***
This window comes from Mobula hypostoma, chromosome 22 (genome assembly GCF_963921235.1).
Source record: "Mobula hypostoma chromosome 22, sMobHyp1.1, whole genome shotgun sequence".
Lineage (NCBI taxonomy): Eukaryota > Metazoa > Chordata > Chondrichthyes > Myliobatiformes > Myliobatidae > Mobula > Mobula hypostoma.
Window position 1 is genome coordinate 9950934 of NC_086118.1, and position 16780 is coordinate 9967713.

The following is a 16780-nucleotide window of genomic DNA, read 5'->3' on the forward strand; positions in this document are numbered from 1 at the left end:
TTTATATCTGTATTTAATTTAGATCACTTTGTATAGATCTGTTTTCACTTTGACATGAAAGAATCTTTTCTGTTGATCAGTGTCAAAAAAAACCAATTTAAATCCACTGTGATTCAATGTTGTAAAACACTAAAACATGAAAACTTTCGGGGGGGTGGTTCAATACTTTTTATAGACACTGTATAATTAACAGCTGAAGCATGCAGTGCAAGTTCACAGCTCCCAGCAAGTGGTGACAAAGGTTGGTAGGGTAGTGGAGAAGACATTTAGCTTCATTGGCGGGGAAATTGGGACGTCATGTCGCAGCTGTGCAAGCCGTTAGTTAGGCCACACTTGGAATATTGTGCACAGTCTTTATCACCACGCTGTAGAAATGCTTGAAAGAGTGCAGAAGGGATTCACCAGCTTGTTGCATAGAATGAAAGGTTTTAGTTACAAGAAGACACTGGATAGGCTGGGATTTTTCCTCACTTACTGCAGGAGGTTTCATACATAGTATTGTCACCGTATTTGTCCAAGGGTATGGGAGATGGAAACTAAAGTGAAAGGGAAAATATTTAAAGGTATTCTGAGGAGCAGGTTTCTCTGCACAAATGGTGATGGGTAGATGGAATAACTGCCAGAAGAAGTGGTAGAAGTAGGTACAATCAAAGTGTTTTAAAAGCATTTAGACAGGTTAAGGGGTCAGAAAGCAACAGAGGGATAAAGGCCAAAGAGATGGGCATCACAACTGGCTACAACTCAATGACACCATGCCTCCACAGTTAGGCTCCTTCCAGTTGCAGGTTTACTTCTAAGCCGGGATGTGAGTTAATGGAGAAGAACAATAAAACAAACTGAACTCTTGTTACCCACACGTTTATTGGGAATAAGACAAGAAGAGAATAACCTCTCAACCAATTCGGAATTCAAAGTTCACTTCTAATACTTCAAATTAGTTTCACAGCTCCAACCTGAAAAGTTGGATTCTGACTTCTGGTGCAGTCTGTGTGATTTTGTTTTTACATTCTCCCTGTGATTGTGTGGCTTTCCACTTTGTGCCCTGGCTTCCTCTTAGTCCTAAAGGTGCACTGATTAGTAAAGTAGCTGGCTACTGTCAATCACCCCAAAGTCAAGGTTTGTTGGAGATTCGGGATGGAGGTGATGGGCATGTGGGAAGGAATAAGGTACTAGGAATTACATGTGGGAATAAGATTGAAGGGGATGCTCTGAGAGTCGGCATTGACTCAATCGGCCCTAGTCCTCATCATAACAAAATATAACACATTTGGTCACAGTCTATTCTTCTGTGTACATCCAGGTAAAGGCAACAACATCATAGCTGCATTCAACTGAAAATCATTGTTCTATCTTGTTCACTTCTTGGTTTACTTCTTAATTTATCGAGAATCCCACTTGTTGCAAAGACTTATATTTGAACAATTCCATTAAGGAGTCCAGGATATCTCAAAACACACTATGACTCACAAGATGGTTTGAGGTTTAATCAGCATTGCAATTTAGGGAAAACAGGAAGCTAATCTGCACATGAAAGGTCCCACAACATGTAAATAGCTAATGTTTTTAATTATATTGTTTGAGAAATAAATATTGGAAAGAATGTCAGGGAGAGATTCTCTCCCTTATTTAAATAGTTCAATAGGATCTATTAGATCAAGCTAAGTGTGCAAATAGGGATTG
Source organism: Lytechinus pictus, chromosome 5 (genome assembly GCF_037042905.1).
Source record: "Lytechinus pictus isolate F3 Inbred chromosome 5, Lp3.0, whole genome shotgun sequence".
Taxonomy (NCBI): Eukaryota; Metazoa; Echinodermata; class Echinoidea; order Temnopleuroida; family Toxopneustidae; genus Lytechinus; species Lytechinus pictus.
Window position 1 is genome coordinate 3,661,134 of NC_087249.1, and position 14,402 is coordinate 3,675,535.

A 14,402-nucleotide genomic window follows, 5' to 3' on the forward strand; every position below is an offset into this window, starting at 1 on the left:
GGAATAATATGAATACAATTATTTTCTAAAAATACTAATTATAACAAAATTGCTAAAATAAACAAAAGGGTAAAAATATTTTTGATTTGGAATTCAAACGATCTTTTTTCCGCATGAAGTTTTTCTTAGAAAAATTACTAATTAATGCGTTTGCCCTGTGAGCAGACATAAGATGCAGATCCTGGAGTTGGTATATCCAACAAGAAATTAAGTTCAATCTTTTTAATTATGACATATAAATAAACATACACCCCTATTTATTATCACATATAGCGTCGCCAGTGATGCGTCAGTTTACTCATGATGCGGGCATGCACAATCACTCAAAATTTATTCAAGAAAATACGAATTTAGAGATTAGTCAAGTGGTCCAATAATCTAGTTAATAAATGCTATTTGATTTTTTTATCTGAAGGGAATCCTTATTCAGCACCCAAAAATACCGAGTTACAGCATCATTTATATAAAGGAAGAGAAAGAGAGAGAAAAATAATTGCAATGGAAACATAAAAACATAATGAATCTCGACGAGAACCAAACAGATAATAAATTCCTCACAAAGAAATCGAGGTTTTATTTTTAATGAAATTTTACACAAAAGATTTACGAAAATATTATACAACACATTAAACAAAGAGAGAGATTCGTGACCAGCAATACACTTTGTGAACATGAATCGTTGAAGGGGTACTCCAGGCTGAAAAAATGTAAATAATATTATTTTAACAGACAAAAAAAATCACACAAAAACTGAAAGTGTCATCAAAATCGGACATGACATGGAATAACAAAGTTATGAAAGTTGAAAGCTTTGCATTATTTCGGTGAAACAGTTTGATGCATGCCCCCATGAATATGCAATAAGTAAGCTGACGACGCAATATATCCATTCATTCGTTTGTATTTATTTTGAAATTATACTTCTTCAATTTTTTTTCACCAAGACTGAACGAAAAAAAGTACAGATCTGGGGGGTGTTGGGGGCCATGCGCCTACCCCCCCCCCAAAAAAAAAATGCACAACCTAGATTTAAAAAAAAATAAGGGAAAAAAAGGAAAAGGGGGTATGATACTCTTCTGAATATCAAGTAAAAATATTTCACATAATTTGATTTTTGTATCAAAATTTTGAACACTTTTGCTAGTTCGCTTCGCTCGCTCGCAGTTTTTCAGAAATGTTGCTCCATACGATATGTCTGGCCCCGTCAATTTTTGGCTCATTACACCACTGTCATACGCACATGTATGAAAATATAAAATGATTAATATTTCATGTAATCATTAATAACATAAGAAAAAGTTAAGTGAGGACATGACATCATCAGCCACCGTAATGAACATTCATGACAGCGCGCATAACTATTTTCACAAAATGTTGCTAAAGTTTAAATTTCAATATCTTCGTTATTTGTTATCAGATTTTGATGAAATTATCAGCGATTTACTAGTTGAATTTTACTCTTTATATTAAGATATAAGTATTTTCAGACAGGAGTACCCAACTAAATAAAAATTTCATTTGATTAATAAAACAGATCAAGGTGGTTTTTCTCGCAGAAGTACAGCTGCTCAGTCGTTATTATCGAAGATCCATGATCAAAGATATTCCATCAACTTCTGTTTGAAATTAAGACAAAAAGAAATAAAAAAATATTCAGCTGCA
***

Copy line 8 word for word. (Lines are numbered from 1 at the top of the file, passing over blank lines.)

Source record: "Lytechinus pictus isolate F3 Inbred chromosome 5, Lp3.0, whole genome shotgun sequence".